“Since 2018, I’ve been a part of several national and international campaigns for such clients as YouTubePinterest, Appleton Estate, and CIBC Bank,” he added.

Barrocks, citing Ava Duvernay, Barry Jenkins, Christopher Nolan, and Steven Spielberg as film directors whose collective output he most admires, said:

“I look at my relationships with my father, my wife and siblings as some of the biggest points of inspiration. I also look at stories that are universal, whether it’s ‘Rocky’ and being the underdog or trying to find your purpose like in ‘Good Will Hunting’. These are stories that pop off the lens and speak to people, no matter what age and what generation they’ve been a part of.”

Barrocks and his former human resource management exec wife of 13 years, Natanya – parents to Zephtan, 11, and Zien, nine – established their own production company Mid Career Productions last year, primarily to tell authentic stories of black people from their point of view.

“We are tired of seeing stories of not only black people but West Indian people that lack nuance, depth, and humanity. Being a Jamaican is not a trope. Being Jamaican is beautiful, heartbreaking, truthful, passionate, inspiring, hard, and funny.

“We believe that the stories we are telling will allow our audiences to gain a new perspective,” he said.

He added that they also created the production company to break the idea that “you must start from the bottom or pay your dues to make it in this industry”.

“My wife and I are both skilled professionals. Although we may not have had commercial success yet, we have accomplished a lot of milestones in the media industry,” he explained. “So have many others who have pivoted to this industry later in life. That matters to us, and we have made a commitment to develop, highlight, and empower those who have the skills and just need the opportunity.”

In the works for Barrocks is a television pilot for a planned sitcom titled ‘Diaries of An Average Black Dad’, which he said originated “from the vantage point of a midlife crisis…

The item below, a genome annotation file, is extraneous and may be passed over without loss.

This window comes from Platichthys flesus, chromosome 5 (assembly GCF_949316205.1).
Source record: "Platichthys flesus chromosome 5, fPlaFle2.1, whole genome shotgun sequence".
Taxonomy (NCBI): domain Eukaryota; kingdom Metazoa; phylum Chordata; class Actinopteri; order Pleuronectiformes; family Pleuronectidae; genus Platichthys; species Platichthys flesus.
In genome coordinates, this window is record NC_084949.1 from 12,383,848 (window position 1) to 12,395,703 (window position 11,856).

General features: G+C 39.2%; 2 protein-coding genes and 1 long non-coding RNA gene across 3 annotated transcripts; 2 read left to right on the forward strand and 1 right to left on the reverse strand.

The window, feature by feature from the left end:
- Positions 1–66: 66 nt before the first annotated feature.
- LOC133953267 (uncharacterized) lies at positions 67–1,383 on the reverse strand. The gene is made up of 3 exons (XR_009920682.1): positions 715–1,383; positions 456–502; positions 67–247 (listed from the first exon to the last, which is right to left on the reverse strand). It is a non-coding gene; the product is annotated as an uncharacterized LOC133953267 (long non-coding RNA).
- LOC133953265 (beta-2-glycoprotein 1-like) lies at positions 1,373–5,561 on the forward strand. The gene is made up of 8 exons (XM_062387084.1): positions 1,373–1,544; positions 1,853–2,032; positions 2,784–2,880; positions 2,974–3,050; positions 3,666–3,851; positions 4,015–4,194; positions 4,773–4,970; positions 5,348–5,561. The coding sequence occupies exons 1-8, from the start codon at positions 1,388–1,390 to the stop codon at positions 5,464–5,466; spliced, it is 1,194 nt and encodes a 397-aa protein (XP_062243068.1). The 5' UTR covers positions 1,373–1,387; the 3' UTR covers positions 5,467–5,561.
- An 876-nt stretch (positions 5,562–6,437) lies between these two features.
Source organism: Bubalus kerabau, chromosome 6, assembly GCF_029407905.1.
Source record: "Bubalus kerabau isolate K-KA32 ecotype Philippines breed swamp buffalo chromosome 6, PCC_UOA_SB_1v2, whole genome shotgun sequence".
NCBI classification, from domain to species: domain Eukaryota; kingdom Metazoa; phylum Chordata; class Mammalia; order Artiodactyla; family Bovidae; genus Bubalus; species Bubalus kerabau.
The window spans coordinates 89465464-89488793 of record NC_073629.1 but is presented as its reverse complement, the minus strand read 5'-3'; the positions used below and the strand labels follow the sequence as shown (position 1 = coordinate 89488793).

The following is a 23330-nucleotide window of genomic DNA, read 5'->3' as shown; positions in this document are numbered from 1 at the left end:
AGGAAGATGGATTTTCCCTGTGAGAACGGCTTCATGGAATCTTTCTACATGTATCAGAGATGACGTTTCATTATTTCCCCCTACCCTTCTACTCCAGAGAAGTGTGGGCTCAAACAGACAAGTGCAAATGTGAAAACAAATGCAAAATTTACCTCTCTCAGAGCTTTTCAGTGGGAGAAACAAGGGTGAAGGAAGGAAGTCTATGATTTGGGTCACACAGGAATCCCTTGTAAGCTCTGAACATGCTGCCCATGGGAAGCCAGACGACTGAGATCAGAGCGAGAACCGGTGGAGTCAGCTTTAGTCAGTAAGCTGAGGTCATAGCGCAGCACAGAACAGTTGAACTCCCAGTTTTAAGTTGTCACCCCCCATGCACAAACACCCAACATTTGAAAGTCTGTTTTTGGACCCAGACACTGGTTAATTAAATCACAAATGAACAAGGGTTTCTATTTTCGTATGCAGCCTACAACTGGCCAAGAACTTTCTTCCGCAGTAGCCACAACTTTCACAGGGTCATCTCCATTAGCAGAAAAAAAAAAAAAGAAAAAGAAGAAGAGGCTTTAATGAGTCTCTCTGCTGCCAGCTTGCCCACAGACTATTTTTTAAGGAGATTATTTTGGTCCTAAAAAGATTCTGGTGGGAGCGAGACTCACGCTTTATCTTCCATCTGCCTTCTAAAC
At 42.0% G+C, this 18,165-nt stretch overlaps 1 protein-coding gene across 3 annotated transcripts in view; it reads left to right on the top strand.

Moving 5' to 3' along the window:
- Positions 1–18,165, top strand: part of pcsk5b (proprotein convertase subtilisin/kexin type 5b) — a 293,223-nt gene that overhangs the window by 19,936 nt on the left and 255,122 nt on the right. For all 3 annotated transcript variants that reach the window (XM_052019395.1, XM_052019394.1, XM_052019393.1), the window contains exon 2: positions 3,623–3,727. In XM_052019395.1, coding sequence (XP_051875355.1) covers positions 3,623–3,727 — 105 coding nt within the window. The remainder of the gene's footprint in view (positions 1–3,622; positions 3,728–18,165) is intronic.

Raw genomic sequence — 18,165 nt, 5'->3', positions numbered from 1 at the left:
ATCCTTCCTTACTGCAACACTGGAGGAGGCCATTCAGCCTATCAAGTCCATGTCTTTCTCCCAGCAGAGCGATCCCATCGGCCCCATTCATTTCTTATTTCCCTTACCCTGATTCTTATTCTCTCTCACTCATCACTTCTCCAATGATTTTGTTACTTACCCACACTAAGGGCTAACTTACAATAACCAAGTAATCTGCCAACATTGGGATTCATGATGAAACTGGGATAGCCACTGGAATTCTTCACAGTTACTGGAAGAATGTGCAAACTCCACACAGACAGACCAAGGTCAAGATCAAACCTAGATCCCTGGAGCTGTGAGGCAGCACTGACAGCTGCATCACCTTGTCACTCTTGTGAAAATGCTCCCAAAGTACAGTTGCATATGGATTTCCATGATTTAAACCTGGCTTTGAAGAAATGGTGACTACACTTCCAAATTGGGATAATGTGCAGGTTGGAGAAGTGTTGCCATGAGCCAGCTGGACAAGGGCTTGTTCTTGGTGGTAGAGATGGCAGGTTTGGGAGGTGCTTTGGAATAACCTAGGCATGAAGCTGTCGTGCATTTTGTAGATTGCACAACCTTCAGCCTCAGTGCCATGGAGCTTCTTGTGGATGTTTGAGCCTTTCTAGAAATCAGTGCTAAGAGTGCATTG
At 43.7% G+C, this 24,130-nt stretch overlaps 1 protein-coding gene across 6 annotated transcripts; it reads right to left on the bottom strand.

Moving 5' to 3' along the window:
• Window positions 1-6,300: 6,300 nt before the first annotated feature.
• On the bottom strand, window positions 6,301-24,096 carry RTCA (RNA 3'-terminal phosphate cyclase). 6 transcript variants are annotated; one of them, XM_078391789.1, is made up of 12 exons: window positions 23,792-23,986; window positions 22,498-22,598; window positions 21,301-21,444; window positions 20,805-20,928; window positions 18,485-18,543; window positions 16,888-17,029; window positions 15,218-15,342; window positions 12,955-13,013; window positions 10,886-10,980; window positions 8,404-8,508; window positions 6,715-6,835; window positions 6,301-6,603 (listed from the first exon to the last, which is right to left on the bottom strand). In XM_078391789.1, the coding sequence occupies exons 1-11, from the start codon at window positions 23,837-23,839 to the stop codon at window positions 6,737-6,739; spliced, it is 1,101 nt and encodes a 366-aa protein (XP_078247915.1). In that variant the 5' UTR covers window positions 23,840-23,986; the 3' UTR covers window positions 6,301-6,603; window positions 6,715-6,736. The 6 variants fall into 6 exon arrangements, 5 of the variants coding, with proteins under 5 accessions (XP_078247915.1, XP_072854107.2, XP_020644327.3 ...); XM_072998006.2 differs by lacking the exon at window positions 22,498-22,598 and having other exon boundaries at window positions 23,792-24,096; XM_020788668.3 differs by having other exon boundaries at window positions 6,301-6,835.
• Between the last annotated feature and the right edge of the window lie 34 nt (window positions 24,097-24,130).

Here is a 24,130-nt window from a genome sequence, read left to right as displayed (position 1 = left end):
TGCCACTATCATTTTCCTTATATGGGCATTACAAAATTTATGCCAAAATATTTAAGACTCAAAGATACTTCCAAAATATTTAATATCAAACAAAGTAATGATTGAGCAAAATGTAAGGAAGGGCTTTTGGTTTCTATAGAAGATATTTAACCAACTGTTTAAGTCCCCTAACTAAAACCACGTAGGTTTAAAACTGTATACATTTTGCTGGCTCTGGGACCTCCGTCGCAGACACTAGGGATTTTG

“I’m 40 years old, and a few years ago, I just really started to question my own mortality, and that led me to the idea of what makes an extraordinary life and what kind of life would I want to lead to leave a lasting legacy,” he shared.

Also on the docket is the short film he wrote, ‘Sugar Dumpling’.

“I will be directing that later this year. The story focuses on the journey of a young woman who’s trying to reconnect with her estranged father, struggling with dementia in a long-term care facility. The only way that she can connect with him is through cooking his favourite meals from his Jamaican childhood, rice and peas and white dumplings and curry goat. That film will be coming out this fall during film festival season,” Barrocks explained.

Though a proud Canadian, the director’s heart partially resides in the Caribbean.

“The older I get, the more I need to stay connected to Jamaica. Jamaica, to me, is more than sunshine, rolling hills, blunts, and the beach. It’s my roots. The place where my parents fell in love, the place where a culture of creativity flows through my veins.

“To ask me what Jamaica means to me is like asking me if I love my children. Being Jamaican, having those roots is everything to me, and the older I get, the more I want my children to know who they are completely, and I can’t tell their story without them understanding the story of Jamaica,” he said.